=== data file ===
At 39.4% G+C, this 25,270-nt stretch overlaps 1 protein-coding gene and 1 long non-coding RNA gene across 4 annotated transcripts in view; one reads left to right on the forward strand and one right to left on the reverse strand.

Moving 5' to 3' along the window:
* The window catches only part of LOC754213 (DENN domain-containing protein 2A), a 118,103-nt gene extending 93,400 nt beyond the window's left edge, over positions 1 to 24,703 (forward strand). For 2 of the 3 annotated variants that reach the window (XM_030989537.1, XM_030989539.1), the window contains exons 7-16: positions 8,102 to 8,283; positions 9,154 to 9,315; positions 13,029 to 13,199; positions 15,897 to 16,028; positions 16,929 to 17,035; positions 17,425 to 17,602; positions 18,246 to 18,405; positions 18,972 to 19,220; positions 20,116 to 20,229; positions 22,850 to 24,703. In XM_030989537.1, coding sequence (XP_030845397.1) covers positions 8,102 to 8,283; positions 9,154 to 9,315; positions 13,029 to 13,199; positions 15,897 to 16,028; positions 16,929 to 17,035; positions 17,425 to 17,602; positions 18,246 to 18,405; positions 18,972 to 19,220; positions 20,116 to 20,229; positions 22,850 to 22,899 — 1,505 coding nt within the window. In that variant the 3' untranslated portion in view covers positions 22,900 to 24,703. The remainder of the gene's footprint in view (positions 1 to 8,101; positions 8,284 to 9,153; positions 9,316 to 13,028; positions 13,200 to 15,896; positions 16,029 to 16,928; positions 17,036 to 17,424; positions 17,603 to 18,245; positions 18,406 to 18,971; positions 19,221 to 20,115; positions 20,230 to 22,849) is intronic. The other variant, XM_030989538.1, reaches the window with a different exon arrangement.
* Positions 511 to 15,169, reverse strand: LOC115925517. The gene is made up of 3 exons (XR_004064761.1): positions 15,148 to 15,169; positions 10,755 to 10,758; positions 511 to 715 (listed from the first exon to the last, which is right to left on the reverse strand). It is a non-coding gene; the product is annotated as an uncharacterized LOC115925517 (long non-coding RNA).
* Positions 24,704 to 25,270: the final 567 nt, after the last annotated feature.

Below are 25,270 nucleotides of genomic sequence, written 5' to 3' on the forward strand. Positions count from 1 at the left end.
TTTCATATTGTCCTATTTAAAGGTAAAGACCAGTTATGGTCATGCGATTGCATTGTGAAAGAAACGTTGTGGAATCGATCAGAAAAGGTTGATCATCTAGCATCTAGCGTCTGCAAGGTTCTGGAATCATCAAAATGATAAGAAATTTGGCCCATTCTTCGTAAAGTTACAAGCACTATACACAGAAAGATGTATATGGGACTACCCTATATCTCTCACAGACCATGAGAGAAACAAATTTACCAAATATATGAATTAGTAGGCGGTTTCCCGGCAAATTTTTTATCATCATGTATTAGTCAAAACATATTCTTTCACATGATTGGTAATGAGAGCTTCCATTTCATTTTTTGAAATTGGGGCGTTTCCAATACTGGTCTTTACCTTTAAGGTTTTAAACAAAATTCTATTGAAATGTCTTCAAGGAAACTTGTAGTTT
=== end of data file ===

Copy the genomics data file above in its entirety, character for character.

At 39.4% G+C, this 25,270-nt stretch overlaps 1 protein-coding gene and 1 long non-coding RNA gene across 4 annotated transcripts in view; one reads left to right on the forward strand and one right to left on the reverse strand.

Moving 5' to 3' along the window:
* The window catches only part of LOC754213 (DENN domain-containing protein 2A), a 118,103-nt gene extending 93,400 nt beyond the window's left edge, over positions 1 to 24,703 (forward strand). For 2 of the 3 annotated variants that reach the window (XM_030989537.1, XM_030989539.1), the window contains exons 7-16: positions 8,102 to 8,283; positions 9,154 to 9,315; positions 13,029 to 13,199; positions 15,897 to 16,028; positions 16,929 to 17,035; positions 17,425 to 17,602; positions 18,246 to 18,405; positions 18,972 to 19,220; positions 20,116 to 20,229; positions 22,850 to 24,703. In XM_030989537.1, coding sequence (XP_030845397.1) covers positions 8,102 to 8,283; positions 9,154 to 9,315; positions 13,029 to 13,199; positions 15,897 to 16,028; positions 16,929 to 17,035; positions 17,425 to 17,602; positions 18,246 to 18,405; positions 18,972 to 19,220; positions 20,116 to 20,229; positions 22,850 to 22,899 — 1,505 coding nt within the window. In that variant the 3' untranslated portion in view covers positions 22,900 to 24,703. The remainder of the gene's footprint in view (positions 1 to 8,101; positions 8,284 to 9,153; positions 9,316 to 13,028; positions 13,200 to 15,896; positions 16,029 to 16,928; positions 17,036 to 17,424; positions 17,603 to 18,245; positions 18,406 to 18,971; positions 19,221 to 20,115; positions 20,230 to 22,849) is intronic. The other variant, XM_030989538.1, reaches the window with a different exon arrangement.
* Positions 511 to 15,169, reverse strand: LOC115925517. The gene is made up of 3 exons (XR_004064761.1): positions 15,148 to 15,169; positions 10,755 to 10,758; positions 511 to 715 (listed from the first exon to the last, which is right to left on the reverse strand). It is a non-coding gene; the product is annotated as an uncharacterized LOC115925517 (long non-coding RNA).
* Positions 24,704 to 25,270: the final 567 nt, after the last annotated feature.

Below are 25,270 nucleotides of genomic sequence, written 5' to 3' on the forward strand. Positions count from 1 at the left end.
TTTCATATTGTCCTATTTAAAGGTAAAGACCAGTTATGGTCATGCGATTGCATTGTGAAAGAAACGTTGTGGAATCGATCAGAAAAGGTTGATCATCTAGCATCTAGCGTCTGCAAGGTTCTGGAATCATCAAAATGATAAGAAATTTGGCCCATTCTTCGTAAAGTTACAAGCACTATACACAGAAAGATGTATATGGGACTACCCTATATCTCTCACAGACCATGAGAGAAACAAATTTACCAAATATATGAATTAGTAGGCGGTTTCCCGGCAAATTTTTTATCATCATGTATTAGTCAAAACATATTCTTTCACATGATTGGTAATGAGAGCTTCCATTTCATTTTTTGAAATTGGGGCGTTTCCAATACTGGTCTTTACCTTTAAGGTTTTAAACAAAATTCTATTGAAATGTCTTCAAGGAAACTTGTAGTTT